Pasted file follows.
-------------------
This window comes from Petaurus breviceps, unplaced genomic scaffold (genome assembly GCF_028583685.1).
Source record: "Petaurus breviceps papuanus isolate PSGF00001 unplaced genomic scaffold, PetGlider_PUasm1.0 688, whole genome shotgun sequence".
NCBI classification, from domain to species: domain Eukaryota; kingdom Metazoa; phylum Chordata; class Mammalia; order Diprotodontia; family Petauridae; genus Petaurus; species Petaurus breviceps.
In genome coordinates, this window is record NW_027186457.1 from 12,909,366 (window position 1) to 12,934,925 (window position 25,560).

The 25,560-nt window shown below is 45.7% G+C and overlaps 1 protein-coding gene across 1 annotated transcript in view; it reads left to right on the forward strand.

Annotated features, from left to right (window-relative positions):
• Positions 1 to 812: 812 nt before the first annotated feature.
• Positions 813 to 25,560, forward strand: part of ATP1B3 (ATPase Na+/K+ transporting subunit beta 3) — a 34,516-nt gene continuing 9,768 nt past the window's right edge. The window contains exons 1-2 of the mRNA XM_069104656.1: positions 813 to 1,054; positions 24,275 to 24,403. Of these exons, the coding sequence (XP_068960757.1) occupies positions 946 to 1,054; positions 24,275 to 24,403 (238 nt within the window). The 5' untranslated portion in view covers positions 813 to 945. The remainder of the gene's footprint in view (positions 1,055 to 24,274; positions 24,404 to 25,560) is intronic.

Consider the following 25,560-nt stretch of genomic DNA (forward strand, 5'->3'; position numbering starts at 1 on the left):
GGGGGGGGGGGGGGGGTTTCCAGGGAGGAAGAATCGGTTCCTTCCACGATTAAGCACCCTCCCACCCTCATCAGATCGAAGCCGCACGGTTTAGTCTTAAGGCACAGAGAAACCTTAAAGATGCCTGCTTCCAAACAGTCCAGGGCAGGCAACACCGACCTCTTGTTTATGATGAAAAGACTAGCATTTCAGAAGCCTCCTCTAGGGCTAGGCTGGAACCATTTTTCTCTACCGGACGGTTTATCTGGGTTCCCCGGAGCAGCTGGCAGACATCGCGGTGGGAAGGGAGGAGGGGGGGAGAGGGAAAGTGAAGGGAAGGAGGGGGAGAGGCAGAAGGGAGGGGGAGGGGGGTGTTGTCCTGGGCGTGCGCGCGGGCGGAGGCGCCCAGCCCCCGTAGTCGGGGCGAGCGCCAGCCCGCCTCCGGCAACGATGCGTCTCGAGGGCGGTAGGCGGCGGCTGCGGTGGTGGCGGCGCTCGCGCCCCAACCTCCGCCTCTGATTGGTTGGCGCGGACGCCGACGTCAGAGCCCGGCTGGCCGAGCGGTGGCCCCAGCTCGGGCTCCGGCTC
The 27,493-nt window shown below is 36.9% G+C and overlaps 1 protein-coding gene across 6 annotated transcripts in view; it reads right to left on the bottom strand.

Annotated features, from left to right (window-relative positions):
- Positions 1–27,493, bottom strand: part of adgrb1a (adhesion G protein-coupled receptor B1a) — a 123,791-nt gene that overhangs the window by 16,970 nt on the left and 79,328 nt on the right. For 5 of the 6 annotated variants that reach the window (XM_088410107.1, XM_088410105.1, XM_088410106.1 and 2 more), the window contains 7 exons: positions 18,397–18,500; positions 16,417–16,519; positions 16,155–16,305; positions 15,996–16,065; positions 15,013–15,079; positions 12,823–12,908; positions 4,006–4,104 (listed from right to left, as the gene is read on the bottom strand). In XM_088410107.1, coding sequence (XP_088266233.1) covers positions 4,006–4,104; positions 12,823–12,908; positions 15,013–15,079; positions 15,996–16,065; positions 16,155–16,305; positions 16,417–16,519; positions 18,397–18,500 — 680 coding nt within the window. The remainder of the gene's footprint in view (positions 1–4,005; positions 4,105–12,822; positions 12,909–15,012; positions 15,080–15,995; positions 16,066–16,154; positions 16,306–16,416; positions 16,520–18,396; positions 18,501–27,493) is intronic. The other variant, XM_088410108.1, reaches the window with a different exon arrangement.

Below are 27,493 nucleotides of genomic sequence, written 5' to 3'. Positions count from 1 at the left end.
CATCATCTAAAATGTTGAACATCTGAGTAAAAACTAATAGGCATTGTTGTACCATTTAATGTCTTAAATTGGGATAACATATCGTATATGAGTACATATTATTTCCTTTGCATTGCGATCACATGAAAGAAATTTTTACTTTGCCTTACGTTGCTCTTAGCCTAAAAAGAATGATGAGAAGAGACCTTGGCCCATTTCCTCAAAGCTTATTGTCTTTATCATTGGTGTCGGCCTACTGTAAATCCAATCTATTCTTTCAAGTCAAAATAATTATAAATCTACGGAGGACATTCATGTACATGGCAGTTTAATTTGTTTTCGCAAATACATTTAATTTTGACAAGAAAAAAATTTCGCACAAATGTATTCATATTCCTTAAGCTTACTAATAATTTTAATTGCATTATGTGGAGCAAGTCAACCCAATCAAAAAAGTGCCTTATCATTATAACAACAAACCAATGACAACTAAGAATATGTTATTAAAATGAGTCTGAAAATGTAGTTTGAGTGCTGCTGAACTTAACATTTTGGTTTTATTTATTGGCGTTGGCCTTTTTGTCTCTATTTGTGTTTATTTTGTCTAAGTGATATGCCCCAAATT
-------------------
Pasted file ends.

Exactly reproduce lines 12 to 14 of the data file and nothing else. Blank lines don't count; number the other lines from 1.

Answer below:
Annotated features, from left to right (window-relative positions):
- Positions 1–27,493, bottom strand: part of adgrb1a (adhesion G protein-coupled receptor B1a) — a 123,791-nt gene that overhangs the window by 16,970 nt on the left and 79,328 nt on the right. For 5 of the 6 annotated variants that reach the window (XM_088410107.1, XM_088410105.1, XM_088410106.1 and 2 more), the window contains 7 exons: positions 18,397–18,500; positions 16,417–16,519; positions 16,155–16,305; positions 15,996–16,065; positions 15,013–15,079; positions 12,823–12,908; positions 4,006–4,104 (listed from right to left, as the gene is read on the bottom strand). In XM_088410107.1, coding sequence (XP_088266233.1) covers positions 4,006–4,104; positions 12,823–12,908; positions 15,013–15,079; positions 15,996–16,065; positions 16,155–16,305; positions 16,417–16,519; positions 18,397–18,500 — 680 coding nt within the window. The remainder of the gene's footprint in view (positions 1–4,005; positions 4,105–12,822; positions 12,909–15,012; positions 15,080–15,995; positions 16,066–16,154; positions 16,306–16,416; positions 16,520–18,396; positions 18,501–27,493) is intronic. The other variant, XM_088410108.1, reaches the window with a different exon arrangement.

Below are 27,493 nucleotides of genomic sequence, written 5' to 3'. Positions count from 1 at the left end.